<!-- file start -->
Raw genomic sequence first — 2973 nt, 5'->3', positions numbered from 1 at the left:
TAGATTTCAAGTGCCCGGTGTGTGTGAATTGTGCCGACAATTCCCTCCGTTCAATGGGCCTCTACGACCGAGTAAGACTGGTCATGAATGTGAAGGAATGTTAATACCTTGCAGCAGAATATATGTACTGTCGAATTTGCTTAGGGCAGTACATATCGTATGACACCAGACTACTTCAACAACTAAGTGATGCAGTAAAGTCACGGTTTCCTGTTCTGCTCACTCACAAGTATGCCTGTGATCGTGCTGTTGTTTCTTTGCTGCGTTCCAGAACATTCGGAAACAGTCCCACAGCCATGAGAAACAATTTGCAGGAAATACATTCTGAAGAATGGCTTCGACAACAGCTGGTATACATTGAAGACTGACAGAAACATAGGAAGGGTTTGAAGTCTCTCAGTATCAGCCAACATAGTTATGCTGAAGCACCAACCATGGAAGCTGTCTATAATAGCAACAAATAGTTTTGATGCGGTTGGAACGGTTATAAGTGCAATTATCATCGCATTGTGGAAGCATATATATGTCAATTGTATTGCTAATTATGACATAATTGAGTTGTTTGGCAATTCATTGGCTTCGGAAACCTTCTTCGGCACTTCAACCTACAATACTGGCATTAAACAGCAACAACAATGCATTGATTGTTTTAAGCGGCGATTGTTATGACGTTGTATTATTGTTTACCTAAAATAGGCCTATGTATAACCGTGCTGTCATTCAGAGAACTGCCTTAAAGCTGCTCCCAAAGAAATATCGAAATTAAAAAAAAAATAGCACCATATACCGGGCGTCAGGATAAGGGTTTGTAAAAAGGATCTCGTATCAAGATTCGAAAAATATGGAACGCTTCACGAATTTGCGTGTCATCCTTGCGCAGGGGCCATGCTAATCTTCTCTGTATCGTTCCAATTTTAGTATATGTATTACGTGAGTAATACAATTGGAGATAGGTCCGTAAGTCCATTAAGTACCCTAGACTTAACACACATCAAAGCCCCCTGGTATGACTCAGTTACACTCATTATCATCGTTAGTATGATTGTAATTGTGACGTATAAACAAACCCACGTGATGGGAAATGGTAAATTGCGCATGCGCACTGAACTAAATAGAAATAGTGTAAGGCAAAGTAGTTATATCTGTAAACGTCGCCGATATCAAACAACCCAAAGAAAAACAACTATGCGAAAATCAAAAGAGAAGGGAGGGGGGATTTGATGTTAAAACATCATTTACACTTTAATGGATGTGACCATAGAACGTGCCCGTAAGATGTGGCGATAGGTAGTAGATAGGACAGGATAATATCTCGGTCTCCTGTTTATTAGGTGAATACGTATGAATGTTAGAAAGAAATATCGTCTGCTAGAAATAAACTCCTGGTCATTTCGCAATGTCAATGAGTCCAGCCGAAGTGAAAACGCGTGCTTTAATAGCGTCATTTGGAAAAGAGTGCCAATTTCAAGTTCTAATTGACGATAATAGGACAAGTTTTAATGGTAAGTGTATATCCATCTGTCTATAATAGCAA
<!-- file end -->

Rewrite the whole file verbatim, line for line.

Raw genomic sequence first — 2973 nt, 5'->3', positions numbered from 1 at the left:
TAGATTTCAAGTGCCCGGTGTGTGTGAATTGTGCCGACAATTCCCTCCGTTCAATGGGCCTCTACGACCGAGTAAGACTGGTCATGAATGTGAAGGAATGTTAATACCTTGCAGCAGAATATATGTACTGTCGAATTTGCTTAGGGCAGTACATATCGTATGACACCAGACTACTTCAACAACTAAGTGATGCAGTAAAGTCACGGTTTCCTGTTCTGCTCACTCACAAGTATGCCTGTGATCGTGCTGTTGTTTCTTTGCTGCGTTCCAGAACATTCGGAAACAGTCCCACAGCCATGAGAAACAATTTGCAGGAAATACATTCTGAAGAATGGCTTCGACAACAGCTGGTATACATTGAAGACTGACAGAAACATAGGAAGGGTTTGAAGTCTCTCAGTATCAGCCAACATAGTTATGCTGAAGCACCAACCATGGAAGCTGTCTATAATAGCAACAAATAGTTTTGATGCGGTTGGAACGGTTATAAGTGCAATTATCATCGCATTGTGGAAGCATATATATGTCAATTGTATTGCTAATTATGACATAATTGAGTTGTTTGGCAATTCATTGGCTTCGGAAACCTTCTTCGGCACTTCAACCTACAATACTGGCATTAAACAGCAACAACAATGCATTGATTGTTTTAAGCGGCGATTGTTATGACGTTGTATTATTGTTTACCTAAAATAGGCCTATGTATAACCGTGCTGTCATTCAGAGAACTGCCTTAAAGCTGCTCCCAAAGAAATATCGAAATTAAAAAAAAAATAGCACCATATACCGGGCGTCAGGATAAGGGTTTGTAAAAAGGATCTCGTATCAAGATTCGAAAAATATGGAACGCTTCACGAATTTGCGTGTCATCCTTGCGCAGGGGCCATGCTAATCTTCTCTGTATCGTTCCAATTTTAGTATATGTATTACGTGAGTAATACAATTGGAGATAGGTCCGTAAGTCCATTAAGTACCCTAGACTTAACACACATCAAAGCCCCCTGGTATGACTCAGTTACACTCATTATCATCGTTAGTATGATTGTAATTGTGACGTATAAACAAACCCACGTGATGGGAAATGGTAAATTGCGCATGCGCACTGAACTAAATAGAAATAGTGTAAGGCAAAGTAGTTATATCTGTAAACGTCGCCGATATCAAACAACCCAAAGAAAAACAACTATGCGAAAATCAAAAGAGAAGGGAGGGGGGATTTGATGTTAAAACATCATTTACACTTTAATGGATGTGACCATAGAACGTGCCCGTAAGATGTGGCGATAGGTAGTAGATAGGACAGGATAATATCTCGGTCTCCTGTTTATTAGGTGAATACGTATGAATGTTAGAAAGAAATATCGTCTGCTAGAAATAAACTCCTGGTCATTTCGCAATGTCAATGAGTCCAGCCGAAGTGAAAACGCGTGCTTTAATAGCGTCATTTGGAAAAGAGTGCCAATTTCAAGTTCTAATTGACGATAATAGGACAAGTTTTAATGGTAAGTGTATATCCATCTGTCTATAATAGCAA